Research Reveals First Details of Activation-Induced Cell Death in Macrophages
By Jason Socrates Bardi
Programmed cell death, also called apoptosis, plays an important role
in biology because it is a mechanism for getting rid of cells that are
no longer needed. Apoptosis plays a key role in the immune system, where
it is involved in activation-induced cell death of immune cellsduring
the selection of T cells in the thymus and during the development of antigen
tolerance in B cells, for instance. The underlying molecular mechanisms
of programmed cell death in T and B cells have been extensively studied
and described in recent years.
Programmed cell death has been observed in macrophages, both in vivo
and in vitro. However, until recently, scientists did not understand the
process of activation-induced cell death in macrophages.
Macrophages are one of the key players in the early innate immune response,
and they release inflammatory chemicals known as cytokines when they are
activated. This sort of inflammation is not always a good thing, and overactive
macrophages have been implicated in a number of human diseases, including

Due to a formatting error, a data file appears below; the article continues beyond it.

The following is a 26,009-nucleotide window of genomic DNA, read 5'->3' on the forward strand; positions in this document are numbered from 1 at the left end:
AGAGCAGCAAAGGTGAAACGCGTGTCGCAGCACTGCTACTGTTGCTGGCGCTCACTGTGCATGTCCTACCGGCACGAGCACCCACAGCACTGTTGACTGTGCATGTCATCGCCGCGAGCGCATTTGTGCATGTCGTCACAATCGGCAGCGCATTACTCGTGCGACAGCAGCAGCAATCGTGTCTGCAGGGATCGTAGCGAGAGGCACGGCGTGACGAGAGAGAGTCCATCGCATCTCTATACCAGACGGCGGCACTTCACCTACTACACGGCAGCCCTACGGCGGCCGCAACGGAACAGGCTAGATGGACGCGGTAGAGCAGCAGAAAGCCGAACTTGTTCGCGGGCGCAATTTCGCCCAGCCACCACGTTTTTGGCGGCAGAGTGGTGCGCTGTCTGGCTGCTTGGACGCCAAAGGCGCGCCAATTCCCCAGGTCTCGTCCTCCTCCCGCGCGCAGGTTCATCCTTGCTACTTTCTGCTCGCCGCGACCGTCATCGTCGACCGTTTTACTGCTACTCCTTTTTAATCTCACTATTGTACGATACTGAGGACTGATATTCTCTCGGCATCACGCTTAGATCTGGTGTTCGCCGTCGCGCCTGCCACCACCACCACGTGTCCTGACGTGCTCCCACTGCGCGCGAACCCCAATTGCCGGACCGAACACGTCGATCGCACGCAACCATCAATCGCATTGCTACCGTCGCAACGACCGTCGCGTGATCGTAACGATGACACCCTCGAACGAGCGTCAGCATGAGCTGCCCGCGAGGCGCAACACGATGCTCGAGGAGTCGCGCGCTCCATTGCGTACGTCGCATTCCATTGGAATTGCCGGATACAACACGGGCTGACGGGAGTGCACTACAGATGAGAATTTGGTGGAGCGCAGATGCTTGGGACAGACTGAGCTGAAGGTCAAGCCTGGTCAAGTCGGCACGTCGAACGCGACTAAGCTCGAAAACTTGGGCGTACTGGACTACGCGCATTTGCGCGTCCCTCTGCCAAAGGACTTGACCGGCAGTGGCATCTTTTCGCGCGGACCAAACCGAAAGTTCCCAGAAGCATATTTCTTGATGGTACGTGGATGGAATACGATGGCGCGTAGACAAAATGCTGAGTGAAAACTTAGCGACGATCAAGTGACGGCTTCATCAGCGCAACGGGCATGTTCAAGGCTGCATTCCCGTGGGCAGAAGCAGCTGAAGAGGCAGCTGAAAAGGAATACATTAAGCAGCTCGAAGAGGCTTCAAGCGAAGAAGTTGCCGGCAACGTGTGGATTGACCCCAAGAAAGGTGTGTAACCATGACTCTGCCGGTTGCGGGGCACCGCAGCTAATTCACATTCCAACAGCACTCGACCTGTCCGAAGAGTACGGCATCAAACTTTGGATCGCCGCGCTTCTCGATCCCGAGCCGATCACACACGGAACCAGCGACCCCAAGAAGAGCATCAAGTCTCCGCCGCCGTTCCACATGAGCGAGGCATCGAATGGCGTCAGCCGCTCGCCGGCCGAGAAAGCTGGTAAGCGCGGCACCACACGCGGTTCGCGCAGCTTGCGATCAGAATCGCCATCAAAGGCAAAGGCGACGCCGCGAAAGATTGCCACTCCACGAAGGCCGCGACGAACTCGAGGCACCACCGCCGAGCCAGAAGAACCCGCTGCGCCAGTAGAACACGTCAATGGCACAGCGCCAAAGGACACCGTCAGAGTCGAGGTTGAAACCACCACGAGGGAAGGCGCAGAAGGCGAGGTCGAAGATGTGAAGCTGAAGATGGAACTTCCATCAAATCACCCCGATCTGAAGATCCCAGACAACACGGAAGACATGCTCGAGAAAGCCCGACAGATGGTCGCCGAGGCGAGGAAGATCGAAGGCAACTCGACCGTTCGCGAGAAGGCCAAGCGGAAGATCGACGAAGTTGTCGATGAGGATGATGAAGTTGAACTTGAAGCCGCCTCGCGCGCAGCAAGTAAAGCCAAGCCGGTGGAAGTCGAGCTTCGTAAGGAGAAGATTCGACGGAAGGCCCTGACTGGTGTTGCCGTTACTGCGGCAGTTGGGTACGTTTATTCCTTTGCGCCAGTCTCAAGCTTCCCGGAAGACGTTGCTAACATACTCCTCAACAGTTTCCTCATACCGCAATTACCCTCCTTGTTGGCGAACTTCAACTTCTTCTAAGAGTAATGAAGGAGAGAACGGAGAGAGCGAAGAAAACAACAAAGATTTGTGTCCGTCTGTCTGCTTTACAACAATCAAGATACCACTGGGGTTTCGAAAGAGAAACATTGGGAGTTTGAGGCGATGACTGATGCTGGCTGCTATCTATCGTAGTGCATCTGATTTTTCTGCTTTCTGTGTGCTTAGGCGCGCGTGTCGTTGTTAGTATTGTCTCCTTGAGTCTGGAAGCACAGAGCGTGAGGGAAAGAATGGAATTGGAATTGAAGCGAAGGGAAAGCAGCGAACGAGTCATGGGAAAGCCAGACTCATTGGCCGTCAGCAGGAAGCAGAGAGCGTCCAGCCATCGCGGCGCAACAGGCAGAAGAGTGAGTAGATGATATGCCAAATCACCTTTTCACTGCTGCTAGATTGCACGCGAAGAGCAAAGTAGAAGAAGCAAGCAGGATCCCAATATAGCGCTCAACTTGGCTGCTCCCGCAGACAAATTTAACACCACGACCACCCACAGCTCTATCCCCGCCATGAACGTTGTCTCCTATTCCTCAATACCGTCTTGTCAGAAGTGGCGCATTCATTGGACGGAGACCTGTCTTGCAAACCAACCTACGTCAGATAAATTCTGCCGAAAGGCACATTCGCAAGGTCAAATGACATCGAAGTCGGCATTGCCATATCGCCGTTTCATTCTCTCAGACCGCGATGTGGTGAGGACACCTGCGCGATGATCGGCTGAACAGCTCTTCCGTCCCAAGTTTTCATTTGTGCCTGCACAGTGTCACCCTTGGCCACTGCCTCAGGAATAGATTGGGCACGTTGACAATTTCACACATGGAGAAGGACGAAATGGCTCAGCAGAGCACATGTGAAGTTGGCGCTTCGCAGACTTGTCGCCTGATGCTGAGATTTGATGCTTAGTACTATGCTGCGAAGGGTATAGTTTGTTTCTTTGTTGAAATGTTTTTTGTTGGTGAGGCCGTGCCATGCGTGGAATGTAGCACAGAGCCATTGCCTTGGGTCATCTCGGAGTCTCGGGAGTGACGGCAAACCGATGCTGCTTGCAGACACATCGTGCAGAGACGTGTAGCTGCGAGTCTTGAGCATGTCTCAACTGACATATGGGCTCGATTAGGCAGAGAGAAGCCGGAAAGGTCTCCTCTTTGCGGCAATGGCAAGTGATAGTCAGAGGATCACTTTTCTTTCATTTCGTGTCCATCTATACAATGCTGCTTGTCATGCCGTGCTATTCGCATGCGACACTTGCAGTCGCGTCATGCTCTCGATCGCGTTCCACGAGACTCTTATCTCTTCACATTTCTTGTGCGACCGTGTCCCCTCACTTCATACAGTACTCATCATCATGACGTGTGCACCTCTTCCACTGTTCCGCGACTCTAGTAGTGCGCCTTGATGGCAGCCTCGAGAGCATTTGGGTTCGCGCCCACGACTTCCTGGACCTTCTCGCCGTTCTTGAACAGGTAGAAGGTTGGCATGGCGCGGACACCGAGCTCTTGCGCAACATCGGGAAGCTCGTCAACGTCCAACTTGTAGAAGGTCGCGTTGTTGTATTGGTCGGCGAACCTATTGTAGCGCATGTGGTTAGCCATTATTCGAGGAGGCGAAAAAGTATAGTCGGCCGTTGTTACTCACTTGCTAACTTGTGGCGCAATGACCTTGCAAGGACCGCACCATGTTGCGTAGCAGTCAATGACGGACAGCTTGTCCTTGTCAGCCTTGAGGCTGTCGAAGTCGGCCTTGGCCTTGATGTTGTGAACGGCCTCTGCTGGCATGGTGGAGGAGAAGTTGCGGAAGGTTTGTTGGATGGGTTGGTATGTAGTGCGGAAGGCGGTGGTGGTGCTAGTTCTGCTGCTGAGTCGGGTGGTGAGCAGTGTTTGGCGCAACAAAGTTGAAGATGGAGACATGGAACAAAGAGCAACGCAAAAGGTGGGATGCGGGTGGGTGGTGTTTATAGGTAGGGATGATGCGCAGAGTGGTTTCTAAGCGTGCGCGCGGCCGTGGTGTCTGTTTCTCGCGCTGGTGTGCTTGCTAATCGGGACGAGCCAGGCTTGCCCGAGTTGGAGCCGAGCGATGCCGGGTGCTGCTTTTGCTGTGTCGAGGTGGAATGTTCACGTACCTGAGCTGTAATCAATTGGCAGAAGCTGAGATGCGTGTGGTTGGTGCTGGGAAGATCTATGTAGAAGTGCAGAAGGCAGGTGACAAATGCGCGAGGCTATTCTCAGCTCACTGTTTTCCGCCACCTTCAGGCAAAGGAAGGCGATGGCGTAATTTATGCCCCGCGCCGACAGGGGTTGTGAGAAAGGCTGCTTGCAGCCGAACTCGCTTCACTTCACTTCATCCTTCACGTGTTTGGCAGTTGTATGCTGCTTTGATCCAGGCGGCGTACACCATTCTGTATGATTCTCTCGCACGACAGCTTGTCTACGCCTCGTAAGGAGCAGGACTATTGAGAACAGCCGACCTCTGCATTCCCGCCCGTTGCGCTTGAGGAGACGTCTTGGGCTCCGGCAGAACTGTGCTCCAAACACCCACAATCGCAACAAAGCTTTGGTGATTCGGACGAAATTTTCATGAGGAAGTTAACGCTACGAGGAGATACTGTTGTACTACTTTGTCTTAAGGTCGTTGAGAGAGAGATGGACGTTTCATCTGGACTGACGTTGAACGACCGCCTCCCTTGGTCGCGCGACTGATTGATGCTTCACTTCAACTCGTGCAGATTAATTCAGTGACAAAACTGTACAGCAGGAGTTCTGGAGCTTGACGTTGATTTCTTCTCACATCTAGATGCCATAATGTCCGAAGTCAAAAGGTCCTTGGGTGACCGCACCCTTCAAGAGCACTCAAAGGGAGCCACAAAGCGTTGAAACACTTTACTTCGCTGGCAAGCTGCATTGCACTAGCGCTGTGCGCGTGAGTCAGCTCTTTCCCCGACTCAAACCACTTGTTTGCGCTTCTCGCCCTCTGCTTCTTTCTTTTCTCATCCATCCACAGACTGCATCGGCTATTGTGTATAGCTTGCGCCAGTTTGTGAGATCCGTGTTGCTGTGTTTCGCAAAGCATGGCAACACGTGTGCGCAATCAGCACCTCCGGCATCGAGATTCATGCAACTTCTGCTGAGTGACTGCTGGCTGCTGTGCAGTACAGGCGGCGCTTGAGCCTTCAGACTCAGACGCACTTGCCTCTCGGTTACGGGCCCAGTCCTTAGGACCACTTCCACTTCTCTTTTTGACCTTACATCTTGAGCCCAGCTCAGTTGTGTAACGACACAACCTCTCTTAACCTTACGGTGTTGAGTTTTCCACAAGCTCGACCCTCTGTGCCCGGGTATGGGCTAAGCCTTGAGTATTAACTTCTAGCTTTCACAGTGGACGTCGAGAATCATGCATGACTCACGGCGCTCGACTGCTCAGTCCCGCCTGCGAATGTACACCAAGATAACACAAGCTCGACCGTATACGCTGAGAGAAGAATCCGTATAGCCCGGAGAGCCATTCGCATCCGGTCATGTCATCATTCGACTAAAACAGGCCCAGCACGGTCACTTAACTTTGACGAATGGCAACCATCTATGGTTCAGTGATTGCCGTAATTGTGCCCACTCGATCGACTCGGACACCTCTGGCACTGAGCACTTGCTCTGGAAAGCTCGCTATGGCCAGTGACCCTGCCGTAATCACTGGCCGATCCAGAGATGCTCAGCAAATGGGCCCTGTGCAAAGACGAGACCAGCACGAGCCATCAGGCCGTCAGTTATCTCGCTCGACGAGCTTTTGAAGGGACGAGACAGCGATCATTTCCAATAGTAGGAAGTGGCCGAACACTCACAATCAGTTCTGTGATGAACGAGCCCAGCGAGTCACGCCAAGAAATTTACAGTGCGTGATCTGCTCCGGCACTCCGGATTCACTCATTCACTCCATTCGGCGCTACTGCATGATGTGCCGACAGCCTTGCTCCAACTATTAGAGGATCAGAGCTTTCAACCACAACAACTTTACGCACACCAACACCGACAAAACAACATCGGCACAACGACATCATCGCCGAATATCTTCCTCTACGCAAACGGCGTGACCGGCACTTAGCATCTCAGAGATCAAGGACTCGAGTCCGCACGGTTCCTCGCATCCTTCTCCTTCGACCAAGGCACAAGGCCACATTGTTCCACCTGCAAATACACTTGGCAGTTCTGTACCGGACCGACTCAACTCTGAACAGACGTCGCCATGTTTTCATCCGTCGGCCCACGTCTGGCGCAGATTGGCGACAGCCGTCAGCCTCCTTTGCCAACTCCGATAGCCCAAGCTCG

arthritis and sepsis. Activation-induced cell death in macrophages may
present a method of controlling inflammation and avoiding these conditions.
Now the first details of activation-induced cell death in macrophages
have been described in a paper by a team of researchers at The Scripps
Research Institute (TSRI) led by Research Associate Sung Ouk Kim and Associate
Professor Jiahuai Han.
Kim, Han, and their colleagues provide the first detailed mechanism
of macrophage activation-induced cell death. This mechanism involves a
receptor known as Nur77, which is also involved in T cell death. Nur77
expression is correlated with macrophage death, and macrophages deficient
in Nur77 show a significant reduction in cell death.
Significantly, this mechanism seems to work independently of the protein
caspase, which is central to activation-induced cell death of T cells
and B cells. This new Nur77 mechanism is the first time that an example
of activation-induced cell death has been found without the involvement
To read the article "Orphan Nuclear Receptor Nur77 Is Involved in Caspase-Independent
Macrophage Cell Death" by Sung Ouk Kim, Koh Ono, Peter S. Tobias, and
Jiahuai Han, see the June 2, 2003 issue of J. Exp. Med. (197,
1441), or go to: http://www.jem.org/cgi/doi/10.1084/jem.20021842.
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